“Does using have more downfalls or up?” Every person who continues to use heroin after their first time has for some reason decided that the benefits outweighs the downfalls. I’ve come to believe there are more downfalls than there are benefits. But that isn’t always enough to get someone to quit. As I’ve stated in many blog posts in the past, being a heroin addict takes a lot of work. It’s a fulltime job to maintain an addiction. It can destroy relationships, tempt you to engage in illegal activity, possibly land you behind bars and bring you into association with many unscrupulous people who do not have your best interest in mind. Part of practicing harm reduction is to limit these negative aspects as much as possible and avoid dangerous, even life-threatening situations. What that benefit is varies with each person. The benefits are intangible and extremely personal. It must fill some void or enhance a part of your psyche that’s lacking in some area. For many it could simply be that the unpleasantness of quitting seems too much to bear, which I totally understand. The longer we use the harder it will be to rewire our brains to live happily without opiates. Some of us don’t have any idea what a life without heroin should look like and are afraid to put in the work and spend the years necessary to do the rewiring. We’ll never have lives like straight people. We’ve shared a body with heroin for so long, that separation feels like we’re half a person. We don’t know how to be complete without heroin. So we’re willing to put up with the downfalls and the risks involved in order to avoid the tremendous, seemingly endless amount of effort necessary to live happily alone in our bodies. To say that there is no benefit from using is foolish, every addict has decided that there is something beneficial about their use, that it is worth all the risk. But as one’s addiction grows and life circumstances begin to change and the amount of effort they have to put in to maintain their addiction increases, suddenly they may find the benefits now seem trivial to the downfalls and most ultimately quit. Many of those in recovery will tell you the rewards for putting in the work will be tenfold better than you could possibly imagine. Even still, statistics show many of them will still relapse somewhere down the line as well. I think it’s naive to say there are no rewards; we’re definitely getting something out of our use. It’s not simply a matter of avoiding withdraw. I think it would do every addict good to do some soul searching and figure out what those benefits are. In fact, I think it’s mandatory if you ever have a desire to quit. You’ll need to know what role heroin is playing so that you can find ways to fill that void when it’s gone. You won’t be successful until you find other ways to achieve the same benefits without drugs.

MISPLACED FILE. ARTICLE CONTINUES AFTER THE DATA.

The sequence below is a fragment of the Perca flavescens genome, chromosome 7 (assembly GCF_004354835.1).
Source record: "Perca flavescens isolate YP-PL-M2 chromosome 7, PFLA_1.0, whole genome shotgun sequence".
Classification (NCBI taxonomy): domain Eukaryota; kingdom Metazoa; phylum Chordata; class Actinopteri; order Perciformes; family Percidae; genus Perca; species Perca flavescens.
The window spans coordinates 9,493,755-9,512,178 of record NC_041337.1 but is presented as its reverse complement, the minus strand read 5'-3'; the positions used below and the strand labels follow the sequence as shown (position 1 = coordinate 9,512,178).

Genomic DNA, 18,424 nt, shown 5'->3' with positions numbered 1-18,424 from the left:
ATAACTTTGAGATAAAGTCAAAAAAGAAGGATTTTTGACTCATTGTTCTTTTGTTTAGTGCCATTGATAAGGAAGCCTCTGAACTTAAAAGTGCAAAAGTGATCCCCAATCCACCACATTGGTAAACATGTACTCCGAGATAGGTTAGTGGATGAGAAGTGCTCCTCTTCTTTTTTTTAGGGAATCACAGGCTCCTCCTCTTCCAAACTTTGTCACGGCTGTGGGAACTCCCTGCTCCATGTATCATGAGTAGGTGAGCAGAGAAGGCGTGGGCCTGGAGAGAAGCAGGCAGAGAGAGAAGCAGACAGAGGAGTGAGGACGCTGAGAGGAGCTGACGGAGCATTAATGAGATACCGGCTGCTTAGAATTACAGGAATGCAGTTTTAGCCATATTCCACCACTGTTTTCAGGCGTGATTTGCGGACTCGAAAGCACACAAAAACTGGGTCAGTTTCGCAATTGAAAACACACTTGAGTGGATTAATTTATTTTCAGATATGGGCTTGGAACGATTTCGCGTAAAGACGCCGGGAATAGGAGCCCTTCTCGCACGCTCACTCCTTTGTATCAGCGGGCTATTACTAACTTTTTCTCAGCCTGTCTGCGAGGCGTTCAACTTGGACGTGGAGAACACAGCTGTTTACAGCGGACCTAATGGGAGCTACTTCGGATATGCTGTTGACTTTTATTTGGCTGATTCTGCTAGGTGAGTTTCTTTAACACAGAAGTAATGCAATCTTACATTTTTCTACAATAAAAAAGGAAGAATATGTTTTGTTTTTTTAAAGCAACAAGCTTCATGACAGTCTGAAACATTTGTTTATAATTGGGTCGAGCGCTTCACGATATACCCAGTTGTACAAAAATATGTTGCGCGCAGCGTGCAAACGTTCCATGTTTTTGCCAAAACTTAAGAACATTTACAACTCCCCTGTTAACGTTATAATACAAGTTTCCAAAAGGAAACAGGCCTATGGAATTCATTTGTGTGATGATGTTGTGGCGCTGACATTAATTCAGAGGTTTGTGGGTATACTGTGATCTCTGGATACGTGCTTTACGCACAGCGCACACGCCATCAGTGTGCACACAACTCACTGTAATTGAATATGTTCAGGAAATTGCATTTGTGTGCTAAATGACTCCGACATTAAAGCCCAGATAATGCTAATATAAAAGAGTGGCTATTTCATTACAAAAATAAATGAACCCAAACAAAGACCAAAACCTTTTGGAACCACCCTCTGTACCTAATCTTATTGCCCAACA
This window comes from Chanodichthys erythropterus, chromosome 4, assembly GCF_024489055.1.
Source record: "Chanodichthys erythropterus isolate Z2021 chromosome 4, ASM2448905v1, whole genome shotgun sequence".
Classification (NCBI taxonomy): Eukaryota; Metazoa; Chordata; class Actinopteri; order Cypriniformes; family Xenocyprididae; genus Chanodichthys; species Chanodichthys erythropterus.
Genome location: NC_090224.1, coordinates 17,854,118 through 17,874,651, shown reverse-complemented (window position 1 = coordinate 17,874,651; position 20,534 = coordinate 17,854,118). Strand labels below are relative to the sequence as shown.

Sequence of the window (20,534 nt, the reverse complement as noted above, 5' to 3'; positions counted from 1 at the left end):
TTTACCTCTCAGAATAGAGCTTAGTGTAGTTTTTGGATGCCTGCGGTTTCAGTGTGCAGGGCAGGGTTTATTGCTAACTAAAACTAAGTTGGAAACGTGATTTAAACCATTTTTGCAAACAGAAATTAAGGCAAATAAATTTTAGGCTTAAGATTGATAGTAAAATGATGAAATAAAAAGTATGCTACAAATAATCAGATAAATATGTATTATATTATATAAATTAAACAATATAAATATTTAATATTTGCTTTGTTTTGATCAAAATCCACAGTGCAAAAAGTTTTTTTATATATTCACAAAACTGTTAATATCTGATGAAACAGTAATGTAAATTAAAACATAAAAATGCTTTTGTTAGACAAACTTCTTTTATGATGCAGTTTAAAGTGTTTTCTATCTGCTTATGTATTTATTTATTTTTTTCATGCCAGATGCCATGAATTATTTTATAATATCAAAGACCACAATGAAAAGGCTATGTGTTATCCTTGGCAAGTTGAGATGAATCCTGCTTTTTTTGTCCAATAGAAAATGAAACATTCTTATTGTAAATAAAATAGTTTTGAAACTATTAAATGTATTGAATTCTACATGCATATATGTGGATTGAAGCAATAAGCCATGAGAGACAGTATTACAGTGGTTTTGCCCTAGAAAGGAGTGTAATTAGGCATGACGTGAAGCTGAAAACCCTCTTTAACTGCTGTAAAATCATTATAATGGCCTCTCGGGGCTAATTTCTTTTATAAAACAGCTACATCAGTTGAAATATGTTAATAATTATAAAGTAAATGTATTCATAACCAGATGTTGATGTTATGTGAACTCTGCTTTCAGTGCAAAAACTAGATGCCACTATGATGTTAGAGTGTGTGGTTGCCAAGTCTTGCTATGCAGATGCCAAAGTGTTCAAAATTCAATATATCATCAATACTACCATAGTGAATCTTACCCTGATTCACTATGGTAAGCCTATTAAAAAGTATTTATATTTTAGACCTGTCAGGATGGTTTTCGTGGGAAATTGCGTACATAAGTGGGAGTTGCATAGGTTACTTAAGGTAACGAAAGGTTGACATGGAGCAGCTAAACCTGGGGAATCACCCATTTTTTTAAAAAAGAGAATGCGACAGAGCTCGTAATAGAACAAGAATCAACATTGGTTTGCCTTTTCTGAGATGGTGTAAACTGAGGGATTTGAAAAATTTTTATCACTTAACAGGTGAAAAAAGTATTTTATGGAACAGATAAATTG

So, this was an extremely personal post to write. I feel like I’ve completely laid bare my soul for all my readers to judge and criticize. But I feel like it was an important question to answer, both as a means for personal reflection and to provide you with a full picture of who I am. If you look deep enough, we’re all complex, multi-leveled creatures with seemingly diametric standards at times.


5 thoughts on “Ask a Junky – Your Darkest Thoughts

  1. Sorry that it took so long to respond, I was in jail and all 🙂

    Yes, I do consider myself Mormon. My beliefs are 100% aligned with the Mormon faith. And I agree with you it is a scary thing. Luckily, we have a very patient and forgiving God. I don’t believe that we can go to bed each night, ask for repentance, do a few hail Mary’s and then wake up the next day and keep going. But the truth is, no one on earth is perfect. Even if we quit heroin, never touched another drug and followed all the 12 commandments, we would still be sinners who would need to repent. It’s about learning the spiritual lesson to pick yourself and keep trying. Forgiveness does require that you forsake the activity. But I know that He knows what a difficult beast this is. We need to give it a solid effort each day and do everything in our power to stop using. But even if we keep failing, He will never give up on us. We don’t have to be perfect, we have to try to be better each day.